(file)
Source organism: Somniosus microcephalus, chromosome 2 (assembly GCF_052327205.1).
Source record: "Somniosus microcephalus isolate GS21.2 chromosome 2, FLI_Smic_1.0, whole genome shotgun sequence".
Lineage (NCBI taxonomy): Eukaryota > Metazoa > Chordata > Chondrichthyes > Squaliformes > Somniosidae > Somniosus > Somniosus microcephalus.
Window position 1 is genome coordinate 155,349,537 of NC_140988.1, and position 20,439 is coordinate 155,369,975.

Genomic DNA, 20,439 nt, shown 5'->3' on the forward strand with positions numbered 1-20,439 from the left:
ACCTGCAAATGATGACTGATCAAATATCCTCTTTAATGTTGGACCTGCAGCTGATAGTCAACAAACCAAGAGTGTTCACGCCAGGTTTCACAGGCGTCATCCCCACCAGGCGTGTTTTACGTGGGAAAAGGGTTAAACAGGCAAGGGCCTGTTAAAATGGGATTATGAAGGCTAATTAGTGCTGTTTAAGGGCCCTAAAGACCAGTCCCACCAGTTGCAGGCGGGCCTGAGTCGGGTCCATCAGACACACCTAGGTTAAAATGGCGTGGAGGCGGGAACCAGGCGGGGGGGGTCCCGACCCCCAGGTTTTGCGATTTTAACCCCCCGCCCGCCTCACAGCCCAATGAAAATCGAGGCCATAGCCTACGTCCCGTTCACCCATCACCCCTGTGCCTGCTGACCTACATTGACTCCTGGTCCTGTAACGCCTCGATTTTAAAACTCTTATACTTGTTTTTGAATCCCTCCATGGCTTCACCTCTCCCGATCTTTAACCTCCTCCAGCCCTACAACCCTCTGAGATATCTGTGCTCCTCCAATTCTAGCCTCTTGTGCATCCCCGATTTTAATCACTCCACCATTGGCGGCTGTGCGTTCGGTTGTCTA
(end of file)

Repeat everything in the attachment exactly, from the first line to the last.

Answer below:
Source organism: Somniosus microcephalus, chromosome 2 (assembly GCF_052327205.1).
Source record: "Somniosus microcephalus isolate GS21.2 chromosome 2, FLI_Smic_1.0, whole genome shotgun sequence".
Lineage (NCBI taxonomy): Eukaryota > Metazoa > Chordata > Chondrichthyes > Squaliformes > Somniosidae > Somniosus > Somniosus microcephalus.
Window position 1 is genome coordinate 155,349,537 of NC_140988.1, and position 20,439 is coordinate 155,369,975.

Genomic DNA, 20,439 nt, shown 5'->3' on the forward strand with positions numbered 1-20,439 from the left:
ACCTGCAAATGATGACTGATCAAATATCCTCTTTAATGTTGGACCTGCAGCTGATAGTCAACAAACCAAGAGTGTTCACGCCAGGTTTCACAGGCGTCATCCCCACCAGGCGTGTTTTACGTGGGAAAAGGGTTAAACAGGCAAGGGCCTGTTAAAATGGGATTATGAAGGCTAATTAGTGCTGTTTAAGGGCCCTAAAGACCAGTCCCACCAGTTGCAGGCGGGCCTGAGTCGGGTCCATCAGACACACCTAGGTTAAAATGGCGTGGAGGCGGGAACCAGGCGGGGGGGGTCCCGACCCCCAGGTTTTGCGATTTTAACCCCCCGCCCGCCTCACAGCCCAATGAAAATCGAGGCCATAGCCTACGTCCCGTTCACCCATCACCCCTGTGCCTGCTGACCTACATTGACTCCTGGTCCTGTAACGCCTCGATTTTAAAACTCTTATACTTGTTTTTGAATCCCTCCATGGCTTCACCTCTCCCGATCTTTAACCTCCTCCAGCCCTACAACCCTCTGAGATATCTGTGCTCCTCCAATTCTAGCCTCTTGTGCATCCCCGATTTTAATCACTCCACCATTGGCGGCTGTGCGTTCGGTTGTCTA